are achieving the lowest standardized scores across the 3 groups.
Keywords: curriculum, education, homeschooling, reading, unschooling
The number of children being homeschooled in North America
is growing at an unprecedented rate (Arai, 2000; Barwegen,
Falciani, Putman, Reamer, & Stair, 2004; Brady, 2005; Cai, Reeve,
& Robinson, 2002; Jones & Gloeckner, 2004a, 2004b; Ray, 2010).
In the United States, best estimates place the homeschooling
population above 1.5 million children (National Center for Edu-
cation Statistics, 2008). Similarly, it has been suggested that ho-
meschoolers account for almost 1% of all Canadian children
(Davies & Aurini, 2003); however, it is likely that these estimates
are too conservative (Basham, Merrifield, & Hepburn, 2007).
In addition to religious convictions, dissatisfaction with the
public school system is the most prominent factor in the decision
to homeschool (Home School Legal Defence Association of
Canada, 2006; Mayberry & Knowles, 1989; Van Galen, 1987;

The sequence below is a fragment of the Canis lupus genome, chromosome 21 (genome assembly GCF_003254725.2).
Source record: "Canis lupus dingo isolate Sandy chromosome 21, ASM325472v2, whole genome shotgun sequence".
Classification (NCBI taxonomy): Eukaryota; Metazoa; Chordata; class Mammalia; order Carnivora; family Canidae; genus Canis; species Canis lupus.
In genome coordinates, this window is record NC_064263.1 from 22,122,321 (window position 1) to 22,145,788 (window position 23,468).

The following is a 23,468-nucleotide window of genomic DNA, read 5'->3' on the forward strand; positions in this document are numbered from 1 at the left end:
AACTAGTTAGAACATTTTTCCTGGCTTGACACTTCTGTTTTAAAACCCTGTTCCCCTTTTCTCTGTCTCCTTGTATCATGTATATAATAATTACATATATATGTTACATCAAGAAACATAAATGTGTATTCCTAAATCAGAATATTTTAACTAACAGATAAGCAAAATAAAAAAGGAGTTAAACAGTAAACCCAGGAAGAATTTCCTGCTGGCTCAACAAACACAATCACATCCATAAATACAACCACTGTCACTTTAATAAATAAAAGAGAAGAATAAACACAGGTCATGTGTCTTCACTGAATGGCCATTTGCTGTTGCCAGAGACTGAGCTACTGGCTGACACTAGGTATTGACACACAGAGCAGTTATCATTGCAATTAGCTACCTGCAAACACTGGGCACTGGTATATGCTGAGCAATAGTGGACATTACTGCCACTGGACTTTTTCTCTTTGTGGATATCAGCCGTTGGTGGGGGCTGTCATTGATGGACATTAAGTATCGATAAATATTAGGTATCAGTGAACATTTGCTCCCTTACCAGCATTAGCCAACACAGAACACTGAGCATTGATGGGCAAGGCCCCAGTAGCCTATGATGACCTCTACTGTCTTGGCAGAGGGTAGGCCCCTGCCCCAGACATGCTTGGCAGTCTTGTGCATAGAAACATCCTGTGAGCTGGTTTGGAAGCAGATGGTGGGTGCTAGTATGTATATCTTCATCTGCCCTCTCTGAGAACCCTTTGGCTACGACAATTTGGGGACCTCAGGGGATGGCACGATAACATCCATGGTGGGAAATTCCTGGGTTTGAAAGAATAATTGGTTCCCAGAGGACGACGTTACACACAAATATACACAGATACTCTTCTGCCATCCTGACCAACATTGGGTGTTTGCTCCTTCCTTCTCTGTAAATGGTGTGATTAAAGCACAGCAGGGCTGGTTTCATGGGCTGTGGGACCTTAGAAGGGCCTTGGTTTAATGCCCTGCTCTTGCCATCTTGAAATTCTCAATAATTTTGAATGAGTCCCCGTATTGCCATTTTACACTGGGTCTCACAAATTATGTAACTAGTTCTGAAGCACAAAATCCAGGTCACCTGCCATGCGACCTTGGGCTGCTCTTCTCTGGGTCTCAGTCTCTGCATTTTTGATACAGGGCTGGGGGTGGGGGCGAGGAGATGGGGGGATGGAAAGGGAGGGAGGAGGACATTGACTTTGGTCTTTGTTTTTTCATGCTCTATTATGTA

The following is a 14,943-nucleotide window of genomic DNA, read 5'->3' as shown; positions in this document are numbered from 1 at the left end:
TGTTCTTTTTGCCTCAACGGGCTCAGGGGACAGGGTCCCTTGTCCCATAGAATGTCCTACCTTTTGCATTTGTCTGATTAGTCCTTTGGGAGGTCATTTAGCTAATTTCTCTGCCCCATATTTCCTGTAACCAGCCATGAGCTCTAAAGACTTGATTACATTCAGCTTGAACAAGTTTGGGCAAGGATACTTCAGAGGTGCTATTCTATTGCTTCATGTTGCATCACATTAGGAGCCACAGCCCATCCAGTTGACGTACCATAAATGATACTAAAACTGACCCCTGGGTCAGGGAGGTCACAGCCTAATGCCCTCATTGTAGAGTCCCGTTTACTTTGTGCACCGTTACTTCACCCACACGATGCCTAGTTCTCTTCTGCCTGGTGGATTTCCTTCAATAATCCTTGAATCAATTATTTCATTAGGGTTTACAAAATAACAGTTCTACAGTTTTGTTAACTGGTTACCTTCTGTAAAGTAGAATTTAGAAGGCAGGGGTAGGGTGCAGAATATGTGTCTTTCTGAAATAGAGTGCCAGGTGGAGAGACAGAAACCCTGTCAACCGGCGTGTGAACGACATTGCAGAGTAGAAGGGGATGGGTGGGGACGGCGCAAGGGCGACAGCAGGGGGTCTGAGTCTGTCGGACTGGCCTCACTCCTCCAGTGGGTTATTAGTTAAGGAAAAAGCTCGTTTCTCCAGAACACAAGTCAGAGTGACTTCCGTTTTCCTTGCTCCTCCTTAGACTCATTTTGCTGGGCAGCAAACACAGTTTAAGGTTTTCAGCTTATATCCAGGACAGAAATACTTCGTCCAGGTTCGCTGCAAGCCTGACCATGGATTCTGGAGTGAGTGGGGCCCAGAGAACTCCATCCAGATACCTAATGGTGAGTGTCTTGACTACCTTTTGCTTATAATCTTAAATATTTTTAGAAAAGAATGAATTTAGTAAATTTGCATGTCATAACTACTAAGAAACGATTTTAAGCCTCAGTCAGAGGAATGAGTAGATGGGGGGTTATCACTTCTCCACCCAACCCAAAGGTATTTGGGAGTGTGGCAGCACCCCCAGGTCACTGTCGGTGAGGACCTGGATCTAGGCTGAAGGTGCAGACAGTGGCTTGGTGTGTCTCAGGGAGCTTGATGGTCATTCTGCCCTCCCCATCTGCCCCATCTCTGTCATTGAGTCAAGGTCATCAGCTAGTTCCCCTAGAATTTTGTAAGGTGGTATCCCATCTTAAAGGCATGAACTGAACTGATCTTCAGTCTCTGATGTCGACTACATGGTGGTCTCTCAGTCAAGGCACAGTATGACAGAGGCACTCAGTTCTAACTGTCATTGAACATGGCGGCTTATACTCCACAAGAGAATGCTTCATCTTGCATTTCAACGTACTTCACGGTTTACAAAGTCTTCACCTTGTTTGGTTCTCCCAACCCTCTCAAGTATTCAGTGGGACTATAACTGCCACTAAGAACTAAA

Welner, 2002). However, empirical research has not confirmed the
pervasive belief that homeschooled elementary children are ad-
vancing beyond their public school peers (Basham, 2001; see also
Cogan, 2010, for college students). Recent attempts have been made
to understand both the demographic characteristics and the ideological
underpinnings of the homeschooling community (Collum & Mitchell,
2005; Klein & Poplin, 2008; Merry & Howell, 2009; Van Galen,
1987); yet, at present, very few independent (i.e., nonpartisan)
studies have focused on the academic achievements associated
with home education. The aim of the current investigation was to
evaluate the efficacy of home-based education as measured by
standardized achievement tests in a small Canadian sample of
homeschooled and public school children.
The notion that homeschooling is superior to traditional meth-